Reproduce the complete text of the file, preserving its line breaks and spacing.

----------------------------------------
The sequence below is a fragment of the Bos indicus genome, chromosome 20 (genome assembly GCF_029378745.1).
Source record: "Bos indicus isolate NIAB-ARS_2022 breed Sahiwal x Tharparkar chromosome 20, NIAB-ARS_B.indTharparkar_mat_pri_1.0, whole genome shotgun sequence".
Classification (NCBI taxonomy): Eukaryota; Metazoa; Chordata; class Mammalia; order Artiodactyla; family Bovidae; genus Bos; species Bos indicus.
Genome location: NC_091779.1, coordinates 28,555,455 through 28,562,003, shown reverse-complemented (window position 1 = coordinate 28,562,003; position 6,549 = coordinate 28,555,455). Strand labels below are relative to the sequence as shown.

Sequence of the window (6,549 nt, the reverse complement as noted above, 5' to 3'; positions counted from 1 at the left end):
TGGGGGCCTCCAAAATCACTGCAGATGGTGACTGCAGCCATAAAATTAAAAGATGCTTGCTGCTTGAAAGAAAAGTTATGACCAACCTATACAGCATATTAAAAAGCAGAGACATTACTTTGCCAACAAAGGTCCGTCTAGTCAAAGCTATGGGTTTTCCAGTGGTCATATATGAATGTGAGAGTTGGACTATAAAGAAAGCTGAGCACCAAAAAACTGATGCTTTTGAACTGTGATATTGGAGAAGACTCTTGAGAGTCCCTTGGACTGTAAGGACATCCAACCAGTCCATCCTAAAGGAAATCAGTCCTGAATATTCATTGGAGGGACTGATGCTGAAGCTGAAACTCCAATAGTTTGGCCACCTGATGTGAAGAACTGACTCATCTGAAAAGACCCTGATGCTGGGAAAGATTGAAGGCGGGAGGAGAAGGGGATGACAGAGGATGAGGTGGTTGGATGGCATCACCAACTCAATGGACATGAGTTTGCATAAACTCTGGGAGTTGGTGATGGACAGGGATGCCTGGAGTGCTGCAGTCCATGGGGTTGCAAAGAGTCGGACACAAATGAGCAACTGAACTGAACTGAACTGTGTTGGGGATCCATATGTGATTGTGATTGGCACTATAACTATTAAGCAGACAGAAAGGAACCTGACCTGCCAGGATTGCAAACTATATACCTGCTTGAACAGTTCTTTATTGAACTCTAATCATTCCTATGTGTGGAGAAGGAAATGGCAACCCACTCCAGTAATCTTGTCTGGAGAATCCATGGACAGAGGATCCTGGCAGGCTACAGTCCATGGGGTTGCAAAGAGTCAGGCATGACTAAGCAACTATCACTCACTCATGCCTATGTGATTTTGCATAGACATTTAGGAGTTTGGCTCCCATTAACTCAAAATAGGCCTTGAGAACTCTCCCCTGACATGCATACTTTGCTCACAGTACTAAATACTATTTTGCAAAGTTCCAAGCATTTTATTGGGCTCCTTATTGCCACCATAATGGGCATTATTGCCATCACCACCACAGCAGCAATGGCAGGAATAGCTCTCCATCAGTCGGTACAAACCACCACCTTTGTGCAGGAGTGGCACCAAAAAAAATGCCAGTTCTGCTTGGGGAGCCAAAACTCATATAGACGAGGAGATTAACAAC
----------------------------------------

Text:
The sequence below is a fragment of the Bos indicus genome, chromosome 20 (genome assembly GCF_029378745.1).
Source record: "Bos indicus isolate NIAB-ARS_2022 breed Sahiwal x Tharparkar chromosome 20, NIAB-ARS_B.indTharparkar_mat_pri_1.0, whole genome shotgun sequence".
Classification (NCBI taxonomy): Eukaryota; Metazoa; Chordata; class Mammalia; order Artiodactyla; family Bovidae; genus Bos; species Bos indicus.
Genome location: NC_091779.1, coordinates 28,555,455 through 28,562,003, shown reverse-complemented (window position 1 = coordinate 28,562,003; position 6,549 = coordinate 28,555,455). Strand labels below are relative to the sequence as shown.

Sequence of the window (6,549 nt, the reverse complement as noted above, 5' to 3'; positions counted from 1 at the left end):
TGGGGGCCTCCAAAATCACTGCAGATGGTGACTGCAGCCATAAAATTAAAAGATGCTTGCTGCTTGAAAGAAAAGTTATGACCAACCTATACAGCATATTAAAAAGCAGAGACATTACTTTGCCAACAAAGGTCCGTCTAGTCAAAGCTATGGGTTTTCCAGTGGTCATATATGAATGTGAGAGTTGGACTATAAAGAAAGCTGAGCACCAAAAAACTGATGCTTTTGAACTGTGATATTGGAGAAGACTCTTGAGAGTCCCTTGGACTGTAAGGACATCCAACCAGTCCATCCTAAAGGAAATCAGTCCTGAATATTCATTGGAGGGACTGATGCTGAAGCTGAAACTCCAATAGTTTGGCCACCTGATGTGAAGAACTGACTCATCTGAAAAGACCCTGATGCTGGGAAAGATTGAAGGCGGGAGGAGAAGGGGATGACAGAGGATGAGGTGGTTGGATGGCATCACCAACTCAATGGACATGAGTTTGCATAAACTCTGGGAGTTGGTGATGGACAGGGATGCCTGGAGTGCTGCAGTCCATGGGGTTGCAAAGAGTCGGACACAAATGAGCAACTGAACTGAACTGAACTGTGTTGGGGATCCATATGTGATTGTGATTGGCACTATAACTATTAAGCAGACAGAAAGGAACCTGACCTGCCAGGATTGCAAACTATATACCTGCTTGAACAGTTCTTTATTGAACTCTAATCATTCCTATGTGTGGAGAAGGAAATGGCAACCCACTCCAGTAATCTTGTCTGGAGAATCCATGGACAGAGGATCCTGGCAGGCTACAGTCCATGGGGTTGCAAAGAGTCAGGCATGACTAAGCAACTATCACTCACTCATGCCTATGTGATTTTGCATAGACATTTAGGAGTTTGGCTCCCATTAACTCAAAATAGGCCTTGAGAACTCTCCCCTGACATGCATACTTTGCTCACAGTACTAAATACTATTTTGCAAAGTTCCAAGCATTTTATTGGGCTCCTTATTGCCACCATAATGGGCATTATTGCCATCACCACCACAGCAGCAATGGCAGGAATAGCTCTCCATCAGTCGGTACAAACCACCACCTTTGTGCAGGAGTGGCACCAAAAAAAATGCCAGTTCTGCTTGGGGAGCCAAAACTCATATAGACGAGGAGATTAACAAC